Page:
Though experts can offer guidelines and tips with regard to how to approach this sensitive topic, as a parent, nobody knows your child as well as you do. You are the ultimate expert, so trust your own instincts and take comfort in knowing that you don’t have to have all the answers.

3. Draw clear lines between reality and fantasy.

Children can differentiate between reality and fantasy from a young age and learn to do so through various media. For instance, they understand that a character in a story is make-believe or that a film-based superhero is just an actor in costume.

3E4228EA00000578-4312226-image-a-12_1489492066638This is an important message to be drawn from porn: it is make-believe and the sexual experiences, expressions, and actions are simply performances by actors.

4. Clarify that a range of reactions are normal.

Whether you approve or disapprove of porn, it is possible that your reactions can be at odds with your moral viewpoint. This is an important point to reiterate to your child after has revealed his/her reactions to you. Whether s/he felt scared, upset, anxious, excited or turned on, offer reassurance that many reactions (including a mix of opposing feelings) are normal.

5. Dispel porn myths without shame.

Unfortunately, many young people learn about sex through porn.

The results of utilizing entertainment as education can be disastrous for our conceptions of sexual communication, negotiations, and experience. Reminding our children that pornography’s portrayal of gender, sex and pleasure does not reflect the diverse range of real experiences can lay the groundwork for fundamental critical thinking and healthy relationship skills.

6. Create an open dialogue.

Talking about sex can be tricky and it’s perfectly normal to feel uncomfortable with the topic. But the more comfortable you become, the more likely your child will come to you with questions and concerns. To increase your comfort with the subject and language, practice saying sex terms (e.g. orgasm, penis, vagina) over and over again in the mirror or with your partner. You’ll probably feel silly at first, but it will make the tough conversations that much easier when they do arise.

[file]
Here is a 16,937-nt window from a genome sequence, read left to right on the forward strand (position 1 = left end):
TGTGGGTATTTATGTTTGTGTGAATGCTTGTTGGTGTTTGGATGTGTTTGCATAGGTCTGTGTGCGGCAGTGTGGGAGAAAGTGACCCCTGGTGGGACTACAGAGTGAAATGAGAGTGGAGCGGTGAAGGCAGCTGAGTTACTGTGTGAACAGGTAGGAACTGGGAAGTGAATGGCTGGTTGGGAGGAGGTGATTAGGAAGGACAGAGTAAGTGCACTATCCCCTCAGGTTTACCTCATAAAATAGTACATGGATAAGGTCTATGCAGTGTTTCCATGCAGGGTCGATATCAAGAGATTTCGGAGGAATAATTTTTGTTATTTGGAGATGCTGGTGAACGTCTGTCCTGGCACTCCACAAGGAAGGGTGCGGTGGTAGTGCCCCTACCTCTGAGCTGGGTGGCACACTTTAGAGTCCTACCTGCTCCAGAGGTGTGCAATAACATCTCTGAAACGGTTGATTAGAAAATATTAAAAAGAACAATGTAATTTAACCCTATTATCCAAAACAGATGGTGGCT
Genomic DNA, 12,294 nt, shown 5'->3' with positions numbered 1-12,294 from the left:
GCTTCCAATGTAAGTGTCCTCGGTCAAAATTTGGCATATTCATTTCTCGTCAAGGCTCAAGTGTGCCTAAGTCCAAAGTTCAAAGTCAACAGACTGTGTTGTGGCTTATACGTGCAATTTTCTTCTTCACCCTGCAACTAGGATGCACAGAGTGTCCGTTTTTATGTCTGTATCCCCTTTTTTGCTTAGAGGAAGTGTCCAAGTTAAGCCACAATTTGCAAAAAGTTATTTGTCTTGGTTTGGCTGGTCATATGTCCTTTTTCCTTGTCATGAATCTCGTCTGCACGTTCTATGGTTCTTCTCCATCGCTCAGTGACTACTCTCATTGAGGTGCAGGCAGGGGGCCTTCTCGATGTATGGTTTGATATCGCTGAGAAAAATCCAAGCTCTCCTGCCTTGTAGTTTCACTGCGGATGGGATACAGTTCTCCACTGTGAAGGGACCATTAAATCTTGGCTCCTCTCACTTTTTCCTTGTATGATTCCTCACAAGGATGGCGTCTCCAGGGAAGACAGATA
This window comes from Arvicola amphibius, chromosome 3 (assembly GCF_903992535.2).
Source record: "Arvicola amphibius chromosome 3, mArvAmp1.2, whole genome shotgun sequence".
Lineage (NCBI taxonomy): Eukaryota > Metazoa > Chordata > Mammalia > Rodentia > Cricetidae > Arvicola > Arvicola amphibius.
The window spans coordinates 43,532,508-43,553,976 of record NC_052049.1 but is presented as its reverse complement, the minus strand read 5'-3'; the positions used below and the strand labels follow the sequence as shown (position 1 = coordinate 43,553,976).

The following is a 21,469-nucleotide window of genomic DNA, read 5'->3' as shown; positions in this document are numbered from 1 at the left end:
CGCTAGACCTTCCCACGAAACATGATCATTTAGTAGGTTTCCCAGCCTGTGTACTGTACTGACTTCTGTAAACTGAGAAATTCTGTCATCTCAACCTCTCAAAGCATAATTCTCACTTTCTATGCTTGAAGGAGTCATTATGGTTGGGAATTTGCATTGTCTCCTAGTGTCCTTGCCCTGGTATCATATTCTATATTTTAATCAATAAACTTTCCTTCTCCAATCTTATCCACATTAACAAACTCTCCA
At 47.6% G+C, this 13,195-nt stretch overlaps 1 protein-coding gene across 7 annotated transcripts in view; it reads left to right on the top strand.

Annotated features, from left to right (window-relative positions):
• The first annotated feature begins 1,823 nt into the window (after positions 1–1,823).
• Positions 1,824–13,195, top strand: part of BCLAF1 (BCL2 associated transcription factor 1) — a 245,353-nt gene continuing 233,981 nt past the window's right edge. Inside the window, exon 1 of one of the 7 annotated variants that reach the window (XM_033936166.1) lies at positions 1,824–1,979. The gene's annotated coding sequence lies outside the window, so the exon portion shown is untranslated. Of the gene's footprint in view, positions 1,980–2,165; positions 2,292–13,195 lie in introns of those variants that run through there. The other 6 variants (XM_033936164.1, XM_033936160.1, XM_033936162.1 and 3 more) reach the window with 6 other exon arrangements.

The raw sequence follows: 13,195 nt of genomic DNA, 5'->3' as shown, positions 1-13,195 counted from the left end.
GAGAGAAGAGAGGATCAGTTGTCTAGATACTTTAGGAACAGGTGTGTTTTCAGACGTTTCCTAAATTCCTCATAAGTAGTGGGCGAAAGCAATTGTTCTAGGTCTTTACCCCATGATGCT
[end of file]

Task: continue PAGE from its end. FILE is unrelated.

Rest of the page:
If your child comes to you with questions for which you don’t have the answers, fear not. Use this opportunity to admit that you’re not omniscient and look for reliable resources online that both you and your child can use in the future. You may want to start with SexualityAndU.ca as an adult resource that offers guidelines, suggestions and even sex and porn-related parenting scenarios.

7. Follow-up.

Gone are the days of having the talk with your kids about sex, porn, and other nerve-wracking issues. With technology changing the ways in which we learn, interact, date and hook-up, discussions related to sex need to be ongoing. If the topic of porn comes up in conversation, be sure to follow-up at a later date to ask if your child has learned anything new or had any further interactions with adult material.

By keeping the lines of communication open an ongoing basis, you’re more likely to have conversations about sex, porn, and other difficult topics before problems arise. Accordingly, these discussions are more likely to be constructive as opposed to reactionary, as you’ll have time to prepare for and shape the dialogue as you see fit. Whatever approach you embrace, know that you can always revisit the conversation and don’t be too hard on yourself. You don’t have to cover everything in one sitting and you’re already a great parent for even considering the sensitive and awkward topic of porn and parenting.